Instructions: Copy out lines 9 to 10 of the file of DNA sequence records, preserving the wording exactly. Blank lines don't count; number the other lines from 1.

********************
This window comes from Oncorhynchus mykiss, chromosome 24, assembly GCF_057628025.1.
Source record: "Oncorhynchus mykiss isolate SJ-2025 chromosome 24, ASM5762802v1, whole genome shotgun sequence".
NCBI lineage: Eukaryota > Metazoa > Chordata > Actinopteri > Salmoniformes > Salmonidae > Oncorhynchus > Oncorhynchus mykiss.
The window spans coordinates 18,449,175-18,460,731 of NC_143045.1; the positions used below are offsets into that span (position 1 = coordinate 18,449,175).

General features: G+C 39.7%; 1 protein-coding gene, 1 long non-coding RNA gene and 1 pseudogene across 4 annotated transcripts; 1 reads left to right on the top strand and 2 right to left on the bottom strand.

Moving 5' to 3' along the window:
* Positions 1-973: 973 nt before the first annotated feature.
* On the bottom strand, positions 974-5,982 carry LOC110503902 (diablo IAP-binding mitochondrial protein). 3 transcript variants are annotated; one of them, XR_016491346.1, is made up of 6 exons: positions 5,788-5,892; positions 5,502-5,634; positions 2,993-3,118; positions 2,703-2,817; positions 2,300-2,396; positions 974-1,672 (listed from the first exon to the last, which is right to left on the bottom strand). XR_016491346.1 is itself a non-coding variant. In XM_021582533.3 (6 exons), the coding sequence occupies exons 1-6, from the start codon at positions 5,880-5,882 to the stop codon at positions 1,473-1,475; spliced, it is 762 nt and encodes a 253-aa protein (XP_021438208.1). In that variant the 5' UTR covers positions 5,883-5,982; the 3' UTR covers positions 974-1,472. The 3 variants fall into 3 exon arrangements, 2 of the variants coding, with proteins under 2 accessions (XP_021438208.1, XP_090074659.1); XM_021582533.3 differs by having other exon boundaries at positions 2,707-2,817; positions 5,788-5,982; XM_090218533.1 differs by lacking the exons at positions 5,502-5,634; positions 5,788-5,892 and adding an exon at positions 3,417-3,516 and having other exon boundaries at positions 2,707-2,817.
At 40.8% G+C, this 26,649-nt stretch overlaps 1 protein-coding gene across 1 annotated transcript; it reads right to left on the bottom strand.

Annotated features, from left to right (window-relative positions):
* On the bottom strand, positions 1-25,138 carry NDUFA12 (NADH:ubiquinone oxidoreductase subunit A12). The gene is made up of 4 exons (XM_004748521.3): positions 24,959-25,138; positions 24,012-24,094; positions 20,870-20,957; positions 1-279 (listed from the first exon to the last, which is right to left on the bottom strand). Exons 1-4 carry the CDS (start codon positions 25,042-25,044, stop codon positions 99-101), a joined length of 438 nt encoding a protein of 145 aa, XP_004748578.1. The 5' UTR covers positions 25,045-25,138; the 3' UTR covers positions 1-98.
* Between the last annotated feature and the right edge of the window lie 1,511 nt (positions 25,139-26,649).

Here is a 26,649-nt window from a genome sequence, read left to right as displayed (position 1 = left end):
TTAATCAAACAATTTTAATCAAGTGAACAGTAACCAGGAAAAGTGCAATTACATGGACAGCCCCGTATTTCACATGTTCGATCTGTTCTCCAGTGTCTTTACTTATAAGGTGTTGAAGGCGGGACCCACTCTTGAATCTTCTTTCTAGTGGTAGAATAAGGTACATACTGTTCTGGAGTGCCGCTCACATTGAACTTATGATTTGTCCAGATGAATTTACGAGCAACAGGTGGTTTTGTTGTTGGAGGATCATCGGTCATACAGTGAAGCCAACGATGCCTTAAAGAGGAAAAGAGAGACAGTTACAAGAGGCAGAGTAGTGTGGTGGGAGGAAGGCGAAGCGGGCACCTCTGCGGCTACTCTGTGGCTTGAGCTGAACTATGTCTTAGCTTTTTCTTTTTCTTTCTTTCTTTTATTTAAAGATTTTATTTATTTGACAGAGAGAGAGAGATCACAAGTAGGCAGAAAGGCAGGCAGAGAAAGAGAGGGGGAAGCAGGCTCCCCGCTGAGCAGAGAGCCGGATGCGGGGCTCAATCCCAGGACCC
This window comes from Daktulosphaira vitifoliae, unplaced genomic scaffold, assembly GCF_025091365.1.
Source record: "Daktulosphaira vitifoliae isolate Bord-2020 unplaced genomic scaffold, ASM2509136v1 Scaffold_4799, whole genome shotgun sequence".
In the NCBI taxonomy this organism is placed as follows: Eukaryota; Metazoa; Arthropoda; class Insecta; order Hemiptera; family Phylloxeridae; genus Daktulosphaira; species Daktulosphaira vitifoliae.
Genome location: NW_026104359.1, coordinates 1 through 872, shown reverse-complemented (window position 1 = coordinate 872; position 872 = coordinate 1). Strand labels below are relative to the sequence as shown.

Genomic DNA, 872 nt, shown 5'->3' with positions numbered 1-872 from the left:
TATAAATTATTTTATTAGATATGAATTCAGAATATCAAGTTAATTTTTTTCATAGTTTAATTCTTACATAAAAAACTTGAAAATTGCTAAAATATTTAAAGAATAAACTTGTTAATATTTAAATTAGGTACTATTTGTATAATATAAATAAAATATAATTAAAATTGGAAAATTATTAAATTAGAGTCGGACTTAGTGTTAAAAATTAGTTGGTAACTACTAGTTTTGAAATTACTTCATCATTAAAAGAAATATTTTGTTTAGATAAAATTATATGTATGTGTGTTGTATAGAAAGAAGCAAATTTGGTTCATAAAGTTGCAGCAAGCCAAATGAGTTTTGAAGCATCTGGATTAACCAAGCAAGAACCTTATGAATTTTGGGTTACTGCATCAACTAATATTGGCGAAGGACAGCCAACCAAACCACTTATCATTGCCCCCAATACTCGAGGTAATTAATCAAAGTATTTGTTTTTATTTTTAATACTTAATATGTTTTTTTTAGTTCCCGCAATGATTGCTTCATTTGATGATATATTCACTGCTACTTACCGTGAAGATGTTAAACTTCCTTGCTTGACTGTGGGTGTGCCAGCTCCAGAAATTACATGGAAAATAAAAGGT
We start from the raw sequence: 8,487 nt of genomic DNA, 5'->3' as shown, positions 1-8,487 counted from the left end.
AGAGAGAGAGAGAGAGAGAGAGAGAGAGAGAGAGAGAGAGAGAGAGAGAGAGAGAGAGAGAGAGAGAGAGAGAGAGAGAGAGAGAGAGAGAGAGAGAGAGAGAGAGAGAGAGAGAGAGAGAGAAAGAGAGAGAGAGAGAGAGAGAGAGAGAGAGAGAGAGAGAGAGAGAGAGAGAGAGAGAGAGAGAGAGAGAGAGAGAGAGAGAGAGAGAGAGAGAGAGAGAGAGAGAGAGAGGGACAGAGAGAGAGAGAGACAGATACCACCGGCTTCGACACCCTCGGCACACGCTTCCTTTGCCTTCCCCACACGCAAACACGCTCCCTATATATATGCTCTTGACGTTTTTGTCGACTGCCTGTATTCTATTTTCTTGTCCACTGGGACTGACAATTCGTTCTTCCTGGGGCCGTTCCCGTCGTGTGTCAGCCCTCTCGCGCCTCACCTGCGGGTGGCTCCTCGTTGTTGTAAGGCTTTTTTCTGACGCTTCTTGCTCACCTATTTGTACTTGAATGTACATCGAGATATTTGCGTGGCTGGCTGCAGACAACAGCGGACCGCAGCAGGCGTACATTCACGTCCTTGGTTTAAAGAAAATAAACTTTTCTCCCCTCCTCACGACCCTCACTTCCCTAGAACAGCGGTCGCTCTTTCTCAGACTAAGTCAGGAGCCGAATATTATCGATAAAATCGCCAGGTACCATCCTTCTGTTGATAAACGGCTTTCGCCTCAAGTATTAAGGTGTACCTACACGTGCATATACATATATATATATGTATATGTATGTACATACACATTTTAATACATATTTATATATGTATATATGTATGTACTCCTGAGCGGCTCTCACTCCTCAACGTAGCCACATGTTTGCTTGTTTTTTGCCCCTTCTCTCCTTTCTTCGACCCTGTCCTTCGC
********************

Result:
At 40.8% G+C, this 26,649-nt stretch overlaps 1 protein-coding gene across 1 annotated transcript; it reads right to left on the bottom strand.

Annotated features, from left to right (window-relative positions):